14 months after “The Blair Witch Project”, distributor Artisan has pumped out a sequel largely completed without the involvement of any of the original participants. Bad buzz had bounced around the internet about this flick for a couple of weeks. Is it actually any good?
I’m sure the producers felt inspired by the choice of Joe Berlinger, who made the non-fiction films “Brother’s Keeper”, “Paradise Lost”, and “Paradise Lost 2”. I’m sure Artisan looked at those movies and saw the same documentary feel with a bunch of people running around the woods. Berlinger soon chucked any of the less inspired ideas that had been tossed around for the new film in favor of something more ambitious.
“Book of Shadows” begins with not so much a recap of the events of the original, but an overview of the hysteria caused by a film called “The Blair Witch Project”. It acknowledges the original as a work of fiction (a la “Wes Craven’s New Nightmare”) as evening news shows report about the fans overrunning the real-life small town of Burkittsville, Maryland.
In this opening footage we meet Jeff (Jeffrey Donovan), a local boy with a mysterious past out to capitalize on the popularity of the film. Through his website, he sells large numbers of T-shirts and other memorabilia, and now he has launched his first ever tour/camping trip of the physical sites used in the movie. His customers for this journey include Stephen (Stephen Barker Turner) and Tristen (Tristen Skylar), graduate students and lovers writing a book called “The Blair Witch: Hysteria or History?” Also along for the ride is Erica (Erica Leerhsen), a practicing witch, or wiccan, out to clear the name of the supposed Blair Witch, Elly Kedward. The final member of the party is goth chick Kim (Kim Director). She’s just looking for some fun.
On the first night of the tour, the group sets up camp near the foundation of the house of child killer Rustin Parr. This is where the house of the first film’s final events once stood. Jeff sets up a large amount of video equipment to record the night.
Intending to party all night, all five awake in the morning with all of the equipment destroyed and no memory of what had happened during the previous five hours. Worse, they discover the videotapes of the evening hidden in the same place that the supposedly lost footage of the original “Blair Witch Project” was found. Everyone decides to head back to Jeff’s place, an old factory with only one entrance across a rickety foot bridge. Using the sophisticated editing equipment there to view the tapes, they soon realize that something very wrong has happened, and it’s not over yet.
Hey, sequels aren’t easy. Berlinger knew a straight redux of the found footage gimmick of the first film wouldn’t have worked, so he didn’t even try. He then looked at what were the key elements of the original and what he might be able to do with them. One detail he carried through was the cast of total unknowns acting under their real names. Another detail is the significance of the website to the enjoyment of the experience. This time out, you really need to go the official site for much of characters’ histories and for any mention or description of what a “Book of Shadows” actually is. The best idea Berlinger had was to take the idea of the audience using the “lost” footage to discover what had happened to the campers, and this time have the campers try to find what had happened to themselves.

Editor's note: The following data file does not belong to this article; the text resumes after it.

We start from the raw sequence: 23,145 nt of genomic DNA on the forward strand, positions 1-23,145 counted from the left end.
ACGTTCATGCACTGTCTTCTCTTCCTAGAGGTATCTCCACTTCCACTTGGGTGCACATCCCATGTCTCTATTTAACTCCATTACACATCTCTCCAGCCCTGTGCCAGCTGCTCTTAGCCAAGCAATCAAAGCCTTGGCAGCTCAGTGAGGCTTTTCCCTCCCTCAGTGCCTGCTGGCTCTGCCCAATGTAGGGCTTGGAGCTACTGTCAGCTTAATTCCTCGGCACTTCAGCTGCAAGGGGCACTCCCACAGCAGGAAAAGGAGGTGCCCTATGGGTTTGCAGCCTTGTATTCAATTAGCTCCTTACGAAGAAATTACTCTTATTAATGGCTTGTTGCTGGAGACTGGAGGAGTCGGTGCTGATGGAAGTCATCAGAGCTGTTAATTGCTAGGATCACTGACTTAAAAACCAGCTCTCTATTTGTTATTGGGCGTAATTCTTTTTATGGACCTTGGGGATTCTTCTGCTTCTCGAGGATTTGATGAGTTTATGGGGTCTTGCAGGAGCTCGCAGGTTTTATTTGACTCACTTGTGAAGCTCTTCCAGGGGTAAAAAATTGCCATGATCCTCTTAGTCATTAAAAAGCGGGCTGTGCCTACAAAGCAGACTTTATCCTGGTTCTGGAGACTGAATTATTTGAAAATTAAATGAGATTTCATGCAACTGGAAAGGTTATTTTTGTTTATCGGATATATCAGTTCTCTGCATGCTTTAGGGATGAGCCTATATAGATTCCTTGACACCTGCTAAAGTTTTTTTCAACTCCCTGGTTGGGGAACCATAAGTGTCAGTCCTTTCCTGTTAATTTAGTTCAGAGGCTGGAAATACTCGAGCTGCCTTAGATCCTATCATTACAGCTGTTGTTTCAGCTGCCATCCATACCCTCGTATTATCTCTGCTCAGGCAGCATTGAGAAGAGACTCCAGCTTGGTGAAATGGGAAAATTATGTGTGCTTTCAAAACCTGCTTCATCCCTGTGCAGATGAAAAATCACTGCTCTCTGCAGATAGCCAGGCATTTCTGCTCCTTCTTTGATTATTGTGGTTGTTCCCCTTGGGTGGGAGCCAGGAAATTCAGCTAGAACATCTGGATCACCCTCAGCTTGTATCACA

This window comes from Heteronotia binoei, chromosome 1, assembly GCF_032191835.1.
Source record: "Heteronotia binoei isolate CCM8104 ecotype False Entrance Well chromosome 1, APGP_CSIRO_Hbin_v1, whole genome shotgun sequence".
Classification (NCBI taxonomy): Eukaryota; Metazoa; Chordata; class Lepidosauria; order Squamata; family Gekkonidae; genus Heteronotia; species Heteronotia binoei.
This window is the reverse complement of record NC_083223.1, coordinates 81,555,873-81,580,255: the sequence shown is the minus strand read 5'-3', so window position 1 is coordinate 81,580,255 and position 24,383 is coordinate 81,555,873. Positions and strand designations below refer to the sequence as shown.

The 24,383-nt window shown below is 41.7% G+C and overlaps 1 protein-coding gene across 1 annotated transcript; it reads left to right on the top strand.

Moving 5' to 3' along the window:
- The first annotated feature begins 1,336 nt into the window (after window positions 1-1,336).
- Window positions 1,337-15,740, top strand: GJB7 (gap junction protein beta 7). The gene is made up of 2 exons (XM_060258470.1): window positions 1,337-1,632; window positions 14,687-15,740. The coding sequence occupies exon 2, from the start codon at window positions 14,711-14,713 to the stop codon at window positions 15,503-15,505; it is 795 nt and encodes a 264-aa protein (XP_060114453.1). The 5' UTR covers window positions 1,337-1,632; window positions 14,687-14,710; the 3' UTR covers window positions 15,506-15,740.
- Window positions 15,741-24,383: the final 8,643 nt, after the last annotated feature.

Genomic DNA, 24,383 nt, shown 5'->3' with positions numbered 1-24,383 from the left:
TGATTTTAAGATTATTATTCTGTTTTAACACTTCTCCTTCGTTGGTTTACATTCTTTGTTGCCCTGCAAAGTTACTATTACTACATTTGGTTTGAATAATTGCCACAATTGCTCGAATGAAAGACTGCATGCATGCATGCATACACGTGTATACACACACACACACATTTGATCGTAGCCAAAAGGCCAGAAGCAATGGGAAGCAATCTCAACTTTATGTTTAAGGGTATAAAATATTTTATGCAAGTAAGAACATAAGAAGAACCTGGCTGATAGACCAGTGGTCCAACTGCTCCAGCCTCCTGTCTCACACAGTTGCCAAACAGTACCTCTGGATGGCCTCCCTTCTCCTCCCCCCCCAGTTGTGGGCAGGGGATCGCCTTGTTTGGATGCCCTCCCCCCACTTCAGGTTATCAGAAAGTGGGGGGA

Unfortunately, like the original, “Book of Shadows” sounds a lot cooler in theory than in the execution. The acting is a little uneven to downright terrible from some of the supporting characters. While this movie is actually shot on film, the cleaner look seems to mute the impact. The plot itself is occasionally murky due to frequent jumps in time in the action. The payoff at the end doesn’t entire satisfy, either.
A bigger problem is what I like to call the Next Generation factor. Whatever the faults of the original “Star Trek” series, you got the sense that Kirk was a pretty good captain (and bullshit artist) who maybe didn’t have the best ship or the best crew in the fleet, but the whole package worked very well together. One of the (several) problems with “Star Trek: Next Generation” is that the captain had the best ship, with the only android, the only Klingon, the only boy genius, and the only blind engineer with a banana clip on his face in all of Starfleet. Something about having a bunch of unique freaks instead of a group of normal dorks like the audience detracts from the whole enterprise. This is another problem with “Book of Shadows”. We find that one character just got out of an insane asylum, one is supposed to be psychic, one’s a witch, and another is struggling with an unplanned pregnancy. Everyone so conveniently has their “dark secret”, they could have called this the “Agatha Christie Project”. I half expected Hercule Poirot to walk out at the end and explain to the characters what the hell happened.
Though it’s a good attempt, “Book of Shadows” is a kind of noble failure. It was going in the right direction, and if Berlinger and co-screenwriter Dick Beebe hadn’t been so rushed, they probably could have more clearly explored their ideas of conflict between memory and video. I don’t know if anyone else could have done that much better. Original directors Daniel Myrick and Eduardo Sanchez probably knew they were dodging a bullet by giving up the sequel, though they have apparently agreed to come back for a third installment. “Book of Shadows” is already profitable due to foreign pre-sales. Maybe by the time “BW3” has to be made its creators will have figured out what it should be.
[ Read the “Blair Witch 2”-related feature, ] THE TROUBLE WITH SEQUELS [ by Ron Wells. ]